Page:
Is this how we will be seeing how the insurance industry is changing?

d-elephant-birdwatcher-render-looking-binoculars-42015870

It’s not disruption, innovation, or reaction to pandemic that is prompting change in the insurance industry- it’s all of those and more.  Look at the news that comes in fire hose volume and force- Hippo raising $150 million for a $1.5 billion valuation as an MGA, Burn to Give continuing to build its social benefit life insurance offering in LatAm, and Aditya Birla Health Insurance realizing its Indian market agents’ sales habits have changed, probably for good due to Covid-19 and loss of collocated customer access.  These are but a few of the insurance change points that are seen as occurring- right now.

Patrick Kelahan is a CX, engineering & insurance consultant, working with Insurers, Attorneys & Owners in his day job. He also serves the insurance and Fintech world as the ‘Insurance Elephant’.  image source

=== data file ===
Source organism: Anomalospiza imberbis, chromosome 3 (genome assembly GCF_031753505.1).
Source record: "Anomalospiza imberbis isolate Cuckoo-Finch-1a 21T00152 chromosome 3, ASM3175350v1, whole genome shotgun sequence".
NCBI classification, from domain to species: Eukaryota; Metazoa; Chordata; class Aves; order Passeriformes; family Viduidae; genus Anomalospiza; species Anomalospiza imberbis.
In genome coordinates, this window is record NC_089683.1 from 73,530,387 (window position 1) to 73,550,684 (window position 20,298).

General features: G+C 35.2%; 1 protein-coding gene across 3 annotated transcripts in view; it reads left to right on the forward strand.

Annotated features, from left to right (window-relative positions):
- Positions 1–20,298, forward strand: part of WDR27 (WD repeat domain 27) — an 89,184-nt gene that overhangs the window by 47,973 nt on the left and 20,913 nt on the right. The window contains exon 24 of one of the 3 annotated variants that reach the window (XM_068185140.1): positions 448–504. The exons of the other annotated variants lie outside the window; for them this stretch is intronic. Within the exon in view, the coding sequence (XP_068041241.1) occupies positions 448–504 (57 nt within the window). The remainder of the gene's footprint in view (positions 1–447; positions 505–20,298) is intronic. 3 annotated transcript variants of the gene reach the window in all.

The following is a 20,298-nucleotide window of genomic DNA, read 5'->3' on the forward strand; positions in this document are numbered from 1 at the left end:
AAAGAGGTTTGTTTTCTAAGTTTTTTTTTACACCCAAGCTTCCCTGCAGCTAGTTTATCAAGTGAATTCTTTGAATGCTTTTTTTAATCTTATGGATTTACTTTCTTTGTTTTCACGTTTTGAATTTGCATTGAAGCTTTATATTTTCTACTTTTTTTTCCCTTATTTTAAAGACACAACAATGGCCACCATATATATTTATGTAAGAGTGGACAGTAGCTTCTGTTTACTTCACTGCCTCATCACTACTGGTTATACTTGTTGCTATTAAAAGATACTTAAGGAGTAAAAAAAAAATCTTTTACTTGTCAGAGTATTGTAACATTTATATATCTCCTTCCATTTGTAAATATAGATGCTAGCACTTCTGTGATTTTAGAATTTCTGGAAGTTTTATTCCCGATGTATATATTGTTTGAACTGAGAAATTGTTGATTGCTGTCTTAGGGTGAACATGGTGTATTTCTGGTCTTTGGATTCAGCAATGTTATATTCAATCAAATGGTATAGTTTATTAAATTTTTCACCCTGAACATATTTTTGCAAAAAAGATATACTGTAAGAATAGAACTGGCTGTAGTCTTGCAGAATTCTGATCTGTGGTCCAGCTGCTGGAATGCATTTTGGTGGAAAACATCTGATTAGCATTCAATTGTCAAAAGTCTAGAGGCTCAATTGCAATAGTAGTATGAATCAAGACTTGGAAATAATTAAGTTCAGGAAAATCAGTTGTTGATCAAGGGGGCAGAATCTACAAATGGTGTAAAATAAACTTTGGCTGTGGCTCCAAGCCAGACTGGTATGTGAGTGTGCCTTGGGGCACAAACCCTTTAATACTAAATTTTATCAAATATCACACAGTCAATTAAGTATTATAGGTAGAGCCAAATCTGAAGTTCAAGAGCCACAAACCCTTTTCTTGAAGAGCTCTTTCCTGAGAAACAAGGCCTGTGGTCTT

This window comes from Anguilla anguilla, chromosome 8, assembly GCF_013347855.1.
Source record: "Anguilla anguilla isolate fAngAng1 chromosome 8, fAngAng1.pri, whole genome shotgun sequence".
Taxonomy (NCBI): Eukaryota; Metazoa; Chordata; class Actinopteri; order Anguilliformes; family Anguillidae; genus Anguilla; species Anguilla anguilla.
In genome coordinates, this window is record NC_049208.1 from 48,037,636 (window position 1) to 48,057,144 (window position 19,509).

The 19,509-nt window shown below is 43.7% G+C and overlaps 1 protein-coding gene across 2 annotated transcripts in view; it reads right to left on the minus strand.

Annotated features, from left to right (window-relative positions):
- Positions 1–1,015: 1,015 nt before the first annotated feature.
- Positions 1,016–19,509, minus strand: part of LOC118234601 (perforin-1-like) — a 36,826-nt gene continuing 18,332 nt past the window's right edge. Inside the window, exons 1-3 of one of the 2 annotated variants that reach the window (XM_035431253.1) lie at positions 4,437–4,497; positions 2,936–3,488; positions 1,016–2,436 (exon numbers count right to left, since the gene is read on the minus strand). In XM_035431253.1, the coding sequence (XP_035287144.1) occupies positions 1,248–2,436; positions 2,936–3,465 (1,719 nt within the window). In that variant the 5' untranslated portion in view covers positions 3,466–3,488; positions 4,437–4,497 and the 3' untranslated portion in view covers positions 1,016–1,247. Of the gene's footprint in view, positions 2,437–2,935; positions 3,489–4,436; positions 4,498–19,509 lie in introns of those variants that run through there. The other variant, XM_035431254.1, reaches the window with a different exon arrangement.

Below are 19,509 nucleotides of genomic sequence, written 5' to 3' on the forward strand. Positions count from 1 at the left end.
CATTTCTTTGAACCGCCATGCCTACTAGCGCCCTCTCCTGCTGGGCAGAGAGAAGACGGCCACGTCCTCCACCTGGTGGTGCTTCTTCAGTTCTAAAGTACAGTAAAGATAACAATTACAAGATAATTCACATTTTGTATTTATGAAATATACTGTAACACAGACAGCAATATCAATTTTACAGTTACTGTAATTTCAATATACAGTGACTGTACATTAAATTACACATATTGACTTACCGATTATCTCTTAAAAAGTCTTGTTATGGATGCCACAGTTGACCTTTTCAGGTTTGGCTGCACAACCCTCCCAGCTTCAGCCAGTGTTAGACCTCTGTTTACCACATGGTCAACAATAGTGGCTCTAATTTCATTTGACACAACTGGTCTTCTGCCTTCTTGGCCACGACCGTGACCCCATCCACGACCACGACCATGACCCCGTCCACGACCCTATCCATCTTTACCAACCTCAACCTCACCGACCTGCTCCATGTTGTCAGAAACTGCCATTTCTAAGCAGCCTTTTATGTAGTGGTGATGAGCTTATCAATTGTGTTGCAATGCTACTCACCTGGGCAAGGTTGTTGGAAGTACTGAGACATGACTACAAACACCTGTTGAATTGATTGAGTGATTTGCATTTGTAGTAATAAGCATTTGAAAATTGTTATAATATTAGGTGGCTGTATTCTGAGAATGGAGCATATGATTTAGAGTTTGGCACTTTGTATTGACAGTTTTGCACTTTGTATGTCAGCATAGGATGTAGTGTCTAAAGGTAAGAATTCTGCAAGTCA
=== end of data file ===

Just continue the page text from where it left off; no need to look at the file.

It was several years ago when the innovation/InsurTech drums began to beat, with plenty of startups and entrepreneurs speaking of the big change needed and occurring in staid old insurance.  There were bold statements that insurance would not be recognizable in its old form within a few years.  Five or six years later, the five trillion-dollar business continues in great part as its old self.  But if one watches, there are significant initiatives that may give us a view of how some markets and some lines will appear in the near future.

Who needs to be full stack when an MGA’s options are enough?